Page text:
Can the worlds economy be used to lower the cost of popular medical procedures? Check out this idea for a new cost lowering model.

Can the worlds economy be used to lower the cost of popular medical procedures? Check out this idea for a new cost lowering model.

Many people in the USA are holding their breath as they find their medical benefits shrinking, their premiums growing and their share of the bill rising. There has been much written about the concept of medical tourism in well know newspapers such as the NY Times (see a recent article here)

The problem is that for procedures such as bypass, or joint replacement or even for plastic surgery, the costs, especially in the large cities have gone out of control, yet, flying to a hospital in Buffalo, NY for instance, can save someone tens of thousands of dollars for the same procedure. Going oversea to countries such as Belgium where the costs are controlled somewhat by the government, the savings may be even greater.

Of course, many people want their doctor to do the procedure, even though their doctor, their hospital and their other services (using NJ for example) often have costs that have no bearing on the true cost of providing the service, with facility fees that are out of control even with the so called insurance company negotiated rates. In Stephen Brills article on healthcare costs a few months ago, he had demonstrated that Medicare seemed to be the only insurer capable of negotiating rates that were near reasonable with hospitals. (If you missed his story, read it here).

Most people are unaware of who actually is doing the work while they are under anesthesia, so in reality, medical tourism may indeed be quite helpful in lowering healthcare costs, but how do we convince people in mass to do it? Perhaps, it would be a more comfortable decision if there was an incentive for someone to be willing to have the procedure done elsewhere, either monetary or other. With all the bullying insurance carriers do to healthcare providers, which does not always end in a good way, and sometimes ends up costing more, having people visit a less expensive but safe and effective facility should be an insurance related business model.

Imagine, you require a hip replacement. The hospital with the NY doctors charges fees with everything including the doctor of 59,000, yet, you could fly to Buffalo, and have the entire procedure with excellent quality rehabilitation for under $20k including the flight in a comfortable airplane. Medical tourism is a great niche that has not been tapped.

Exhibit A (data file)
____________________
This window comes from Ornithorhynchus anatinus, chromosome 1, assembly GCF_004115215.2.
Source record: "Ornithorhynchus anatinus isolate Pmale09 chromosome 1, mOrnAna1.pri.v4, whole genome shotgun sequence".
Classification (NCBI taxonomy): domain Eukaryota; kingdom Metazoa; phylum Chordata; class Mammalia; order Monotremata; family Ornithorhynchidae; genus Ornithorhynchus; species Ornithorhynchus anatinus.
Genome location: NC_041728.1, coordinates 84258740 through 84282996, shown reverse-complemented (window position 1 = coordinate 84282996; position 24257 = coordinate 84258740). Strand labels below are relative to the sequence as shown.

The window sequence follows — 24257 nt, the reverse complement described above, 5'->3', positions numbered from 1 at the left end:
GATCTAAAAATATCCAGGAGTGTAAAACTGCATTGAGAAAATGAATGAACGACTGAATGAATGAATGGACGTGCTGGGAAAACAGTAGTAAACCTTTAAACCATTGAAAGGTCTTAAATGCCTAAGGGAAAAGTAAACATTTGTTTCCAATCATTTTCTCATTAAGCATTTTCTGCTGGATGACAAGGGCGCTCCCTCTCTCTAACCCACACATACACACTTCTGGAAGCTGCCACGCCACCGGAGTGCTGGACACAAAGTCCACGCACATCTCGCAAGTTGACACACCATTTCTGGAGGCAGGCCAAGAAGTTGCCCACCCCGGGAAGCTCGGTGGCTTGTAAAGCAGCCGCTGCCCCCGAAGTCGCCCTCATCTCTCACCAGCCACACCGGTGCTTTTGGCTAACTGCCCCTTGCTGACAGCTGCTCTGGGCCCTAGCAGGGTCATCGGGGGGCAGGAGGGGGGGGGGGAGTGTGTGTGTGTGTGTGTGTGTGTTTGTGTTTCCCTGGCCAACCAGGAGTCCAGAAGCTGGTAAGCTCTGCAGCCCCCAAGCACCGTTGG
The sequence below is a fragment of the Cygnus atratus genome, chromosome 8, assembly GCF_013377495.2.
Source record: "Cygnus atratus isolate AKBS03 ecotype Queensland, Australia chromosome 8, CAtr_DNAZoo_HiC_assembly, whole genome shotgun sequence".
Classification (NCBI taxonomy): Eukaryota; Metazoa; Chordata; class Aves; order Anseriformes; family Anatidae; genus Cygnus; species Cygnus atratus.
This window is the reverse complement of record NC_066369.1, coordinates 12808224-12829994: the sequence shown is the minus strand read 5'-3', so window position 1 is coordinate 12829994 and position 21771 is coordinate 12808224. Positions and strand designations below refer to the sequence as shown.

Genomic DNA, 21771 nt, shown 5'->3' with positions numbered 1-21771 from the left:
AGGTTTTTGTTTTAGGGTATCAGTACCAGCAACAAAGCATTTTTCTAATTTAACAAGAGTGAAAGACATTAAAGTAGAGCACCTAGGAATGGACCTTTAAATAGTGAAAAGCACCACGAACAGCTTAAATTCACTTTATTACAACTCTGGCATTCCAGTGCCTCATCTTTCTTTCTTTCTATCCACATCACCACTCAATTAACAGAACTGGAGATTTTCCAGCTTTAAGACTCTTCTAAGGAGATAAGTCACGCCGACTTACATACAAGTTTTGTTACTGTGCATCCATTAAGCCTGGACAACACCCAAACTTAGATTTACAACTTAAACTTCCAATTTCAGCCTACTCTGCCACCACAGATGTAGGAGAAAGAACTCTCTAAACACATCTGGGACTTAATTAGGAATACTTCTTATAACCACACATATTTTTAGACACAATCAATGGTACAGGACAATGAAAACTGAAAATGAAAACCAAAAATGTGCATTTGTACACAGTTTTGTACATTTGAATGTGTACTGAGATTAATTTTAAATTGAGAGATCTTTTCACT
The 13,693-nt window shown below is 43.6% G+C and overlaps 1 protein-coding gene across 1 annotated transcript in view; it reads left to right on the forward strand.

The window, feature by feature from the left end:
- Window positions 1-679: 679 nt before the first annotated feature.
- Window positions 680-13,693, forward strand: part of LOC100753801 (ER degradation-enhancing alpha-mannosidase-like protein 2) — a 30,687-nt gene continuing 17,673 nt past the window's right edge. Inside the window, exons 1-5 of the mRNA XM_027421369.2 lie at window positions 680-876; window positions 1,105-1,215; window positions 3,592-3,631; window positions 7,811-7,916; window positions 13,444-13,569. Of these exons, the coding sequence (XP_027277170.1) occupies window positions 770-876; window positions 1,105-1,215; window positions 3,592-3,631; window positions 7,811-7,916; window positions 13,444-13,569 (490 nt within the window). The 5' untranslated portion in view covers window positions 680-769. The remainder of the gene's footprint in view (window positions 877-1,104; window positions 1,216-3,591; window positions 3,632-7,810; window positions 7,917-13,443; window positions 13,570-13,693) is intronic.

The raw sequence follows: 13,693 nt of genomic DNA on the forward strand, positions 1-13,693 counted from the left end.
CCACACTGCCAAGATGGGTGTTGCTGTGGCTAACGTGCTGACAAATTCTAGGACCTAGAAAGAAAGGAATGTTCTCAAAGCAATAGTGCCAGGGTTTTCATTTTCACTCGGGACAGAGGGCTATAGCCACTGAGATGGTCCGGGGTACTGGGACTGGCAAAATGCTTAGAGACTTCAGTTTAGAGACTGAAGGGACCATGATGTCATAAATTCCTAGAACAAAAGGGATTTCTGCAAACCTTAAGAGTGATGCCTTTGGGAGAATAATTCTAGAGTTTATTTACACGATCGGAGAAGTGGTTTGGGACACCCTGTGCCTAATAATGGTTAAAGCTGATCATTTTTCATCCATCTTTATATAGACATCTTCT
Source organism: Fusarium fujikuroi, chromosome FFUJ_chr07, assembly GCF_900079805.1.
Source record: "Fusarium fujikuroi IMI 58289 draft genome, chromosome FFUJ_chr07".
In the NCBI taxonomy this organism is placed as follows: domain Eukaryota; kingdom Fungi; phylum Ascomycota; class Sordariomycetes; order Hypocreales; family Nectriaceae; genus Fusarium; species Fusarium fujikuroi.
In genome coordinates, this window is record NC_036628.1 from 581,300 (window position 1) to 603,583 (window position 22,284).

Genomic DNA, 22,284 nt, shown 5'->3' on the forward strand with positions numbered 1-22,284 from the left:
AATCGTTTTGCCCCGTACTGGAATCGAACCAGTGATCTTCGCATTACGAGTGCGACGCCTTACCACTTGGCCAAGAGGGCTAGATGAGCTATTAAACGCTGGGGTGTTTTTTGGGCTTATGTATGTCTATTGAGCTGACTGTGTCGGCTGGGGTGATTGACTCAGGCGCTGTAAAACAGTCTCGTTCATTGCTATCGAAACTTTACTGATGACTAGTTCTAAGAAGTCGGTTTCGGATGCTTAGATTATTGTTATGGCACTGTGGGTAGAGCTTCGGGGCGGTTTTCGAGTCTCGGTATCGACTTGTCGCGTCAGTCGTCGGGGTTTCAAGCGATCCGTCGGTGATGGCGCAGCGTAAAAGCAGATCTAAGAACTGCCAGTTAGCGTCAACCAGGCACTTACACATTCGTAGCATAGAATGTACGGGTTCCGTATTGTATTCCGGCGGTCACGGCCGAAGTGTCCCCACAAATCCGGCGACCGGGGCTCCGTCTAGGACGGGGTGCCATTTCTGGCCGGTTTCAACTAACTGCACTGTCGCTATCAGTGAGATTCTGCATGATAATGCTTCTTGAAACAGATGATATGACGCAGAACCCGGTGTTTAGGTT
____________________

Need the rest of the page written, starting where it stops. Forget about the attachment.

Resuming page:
Imagine, your insurance company says to you that you can have it done in NY or NJ, and will have to pay up to $10,000 or more in miscellaneous fees, yet, if you do the other option, which includes a comfortable one hour or five hour flight, all transfers, with surgical follow-up from your doctor at home, and the insurance company will wave the deductible and cover everything at 100%.

Imagine this being done or offered to all patients, with excellent care and followup while allowing you to get full coverage. Imagine the insurance carrier handling all the details included in the deal and then imagine saving 30-40 thousand dollars just for doing things a little differently.

While this may sound too good to be true, the fact is more and more people with limited insurance coverage are exploring these options and the reality is that, the end result may be lower healthcare costs as the large overpriced institutions will need to lower the amounts they charge to get back the business that is now going abroad or to buffalo.

Will Obamacare plans do this? It is hard to say however, if you are in an insurance exchange and the insurance company actuaries are trying to meet certain price points to be extra competitive, it could happen.

What do you think? Pipedream, or a great business model? This may be a great niche for a willing entrepreneur to look into to set up these relationships and their air and profit from the idea of medical tourism.